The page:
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“They died for all free men.”


The Rev H Smith, a chaplain to the Army, aged just 29, who died during the fall of Singapore.


The entire trip took about four hours. (Take a sunhat and sun cream.) It’s either direct or one change on the MRT, depending on your starting point, for a journey of about 35 minutes, plus a bus ride of just two stops, or a 15 minute walk.

When you get to Kranji MRT, ask for the little map at the ticket booth, and make sure you have coins for the bus fare, as they don’t take notes in the bus machines. With hindsight, I would probably have taken a cab out there  from my hotel, and ordered one to pick me up again – cabs are cheap on the island, and if you are a group of 2-4 people it’s definitely worthwhile.

Most of all take a very large packet of tissues. I cried and cried and cried. And then I stood at the memorial on the top of the hill, recited Laurence Binyon’s For the Fallen, and went home.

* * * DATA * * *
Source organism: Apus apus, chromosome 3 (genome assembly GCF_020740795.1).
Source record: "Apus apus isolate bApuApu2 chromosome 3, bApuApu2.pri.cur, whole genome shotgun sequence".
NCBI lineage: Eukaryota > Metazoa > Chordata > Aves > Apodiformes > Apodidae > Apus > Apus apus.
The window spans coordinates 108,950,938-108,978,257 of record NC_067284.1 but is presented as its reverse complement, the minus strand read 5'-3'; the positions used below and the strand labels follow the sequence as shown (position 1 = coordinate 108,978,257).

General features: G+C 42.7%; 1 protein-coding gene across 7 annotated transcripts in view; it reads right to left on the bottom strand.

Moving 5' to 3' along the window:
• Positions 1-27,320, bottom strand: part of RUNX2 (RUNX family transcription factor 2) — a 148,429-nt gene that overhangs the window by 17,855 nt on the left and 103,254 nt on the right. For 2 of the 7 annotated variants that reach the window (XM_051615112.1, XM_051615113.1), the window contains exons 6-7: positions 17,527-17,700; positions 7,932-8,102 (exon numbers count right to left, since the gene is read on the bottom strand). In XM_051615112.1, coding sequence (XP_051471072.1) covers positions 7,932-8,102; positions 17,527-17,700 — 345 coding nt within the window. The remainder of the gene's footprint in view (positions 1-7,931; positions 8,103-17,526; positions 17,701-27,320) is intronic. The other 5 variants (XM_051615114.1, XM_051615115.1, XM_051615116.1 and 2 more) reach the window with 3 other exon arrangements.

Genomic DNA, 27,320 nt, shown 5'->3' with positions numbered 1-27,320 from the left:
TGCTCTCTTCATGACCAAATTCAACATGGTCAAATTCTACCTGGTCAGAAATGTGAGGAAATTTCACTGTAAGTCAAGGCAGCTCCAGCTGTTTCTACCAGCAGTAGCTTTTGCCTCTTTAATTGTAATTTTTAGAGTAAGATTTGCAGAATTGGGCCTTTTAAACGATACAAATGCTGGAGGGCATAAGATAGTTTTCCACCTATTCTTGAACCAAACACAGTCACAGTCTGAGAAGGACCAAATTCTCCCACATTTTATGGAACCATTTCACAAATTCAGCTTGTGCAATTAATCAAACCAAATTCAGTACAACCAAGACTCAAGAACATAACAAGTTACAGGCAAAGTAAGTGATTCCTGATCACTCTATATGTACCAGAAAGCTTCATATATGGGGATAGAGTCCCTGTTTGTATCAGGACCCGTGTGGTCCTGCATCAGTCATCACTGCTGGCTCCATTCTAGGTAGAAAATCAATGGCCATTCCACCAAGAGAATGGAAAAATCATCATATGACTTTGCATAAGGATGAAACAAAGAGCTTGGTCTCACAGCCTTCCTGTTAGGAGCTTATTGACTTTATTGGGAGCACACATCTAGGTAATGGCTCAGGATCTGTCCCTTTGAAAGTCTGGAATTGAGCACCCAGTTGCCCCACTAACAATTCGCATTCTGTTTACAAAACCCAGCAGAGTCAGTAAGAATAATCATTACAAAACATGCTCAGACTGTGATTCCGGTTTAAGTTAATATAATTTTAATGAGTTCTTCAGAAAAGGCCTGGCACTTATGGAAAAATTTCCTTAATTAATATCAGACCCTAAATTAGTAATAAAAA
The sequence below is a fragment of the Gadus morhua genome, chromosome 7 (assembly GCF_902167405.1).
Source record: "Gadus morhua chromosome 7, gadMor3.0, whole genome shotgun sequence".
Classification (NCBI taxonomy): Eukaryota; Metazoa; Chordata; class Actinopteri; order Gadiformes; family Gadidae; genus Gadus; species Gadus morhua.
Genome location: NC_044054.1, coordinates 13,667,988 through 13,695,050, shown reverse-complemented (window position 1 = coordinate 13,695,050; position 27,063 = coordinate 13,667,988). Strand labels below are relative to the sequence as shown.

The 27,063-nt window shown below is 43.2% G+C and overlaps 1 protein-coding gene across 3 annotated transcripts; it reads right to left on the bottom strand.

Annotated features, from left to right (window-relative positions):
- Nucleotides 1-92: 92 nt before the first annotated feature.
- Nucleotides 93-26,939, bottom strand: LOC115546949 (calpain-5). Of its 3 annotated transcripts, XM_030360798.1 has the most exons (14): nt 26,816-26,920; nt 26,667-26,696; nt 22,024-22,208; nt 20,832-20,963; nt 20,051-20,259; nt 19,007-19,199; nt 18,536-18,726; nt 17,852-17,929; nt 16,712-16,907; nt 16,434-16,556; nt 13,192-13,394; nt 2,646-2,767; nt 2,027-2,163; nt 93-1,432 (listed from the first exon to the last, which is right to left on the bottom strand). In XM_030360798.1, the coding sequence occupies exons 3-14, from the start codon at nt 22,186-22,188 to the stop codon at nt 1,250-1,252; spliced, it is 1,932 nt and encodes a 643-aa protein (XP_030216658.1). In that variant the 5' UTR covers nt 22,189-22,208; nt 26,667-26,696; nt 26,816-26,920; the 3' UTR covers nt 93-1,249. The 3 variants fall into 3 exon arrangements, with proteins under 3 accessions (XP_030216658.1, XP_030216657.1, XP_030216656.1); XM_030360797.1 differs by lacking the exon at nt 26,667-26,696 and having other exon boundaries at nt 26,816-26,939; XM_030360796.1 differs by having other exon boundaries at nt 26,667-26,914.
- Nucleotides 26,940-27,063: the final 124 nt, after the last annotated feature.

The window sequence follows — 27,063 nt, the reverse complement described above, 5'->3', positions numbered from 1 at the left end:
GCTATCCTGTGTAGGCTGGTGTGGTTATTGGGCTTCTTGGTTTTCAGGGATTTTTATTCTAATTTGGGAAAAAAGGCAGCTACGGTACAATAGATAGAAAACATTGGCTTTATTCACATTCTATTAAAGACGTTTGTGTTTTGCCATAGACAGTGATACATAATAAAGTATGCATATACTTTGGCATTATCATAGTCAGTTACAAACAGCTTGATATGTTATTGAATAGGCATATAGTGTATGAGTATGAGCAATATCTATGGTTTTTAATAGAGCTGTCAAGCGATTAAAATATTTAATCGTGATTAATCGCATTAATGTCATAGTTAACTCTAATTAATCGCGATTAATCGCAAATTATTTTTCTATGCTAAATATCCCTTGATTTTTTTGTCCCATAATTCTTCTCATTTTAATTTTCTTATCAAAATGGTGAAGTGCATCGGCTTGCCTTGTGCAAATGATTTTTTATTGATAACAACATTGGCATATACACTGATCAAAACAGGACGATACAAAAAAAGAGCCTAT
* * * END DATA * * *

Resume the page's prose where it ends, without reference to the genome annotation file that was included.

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I cried reading your post. I grew up in Singapore in the 1970s and heard stories of the invasion. Nothing has quite prepared me for the visual of all the headstones and names, however. Thank you for showing a side of Singapore – beautiful and moving – we don’t see often.


@OT: I had visited once before, some seven years ago, and I am so glad that I made the effort to go again. We should never forget a place’s history.

In the 70s it must have been still fresh in the memories of those who were there then. It is very hard to imagine the horrors of living in Singapore between 1942 & 1945.



Lest we forget…

Thanks for posting that, Sasha.


My (maternal) great-uncle is buried there. A few years ago, my father went there on business and visited my great-uncle’s grave, the first of our family to be able to get there. He took a video for my grandmother and brought back the teeniest pinch of soil, in a plastic bag, hidden in his trainer in his suitcase for my grandmother. My great-uncle was her beloved older brother who died so young (19?) but they received no news back home. My great-grandfather put an advert in the Times for any news of him when the war ended and he didn’t come home. One day they received news, one of his fellow officers/soldiers had seen the advert in his fish and chip paper and had made contact. And then, 50 years later, my Dad made it to his grave.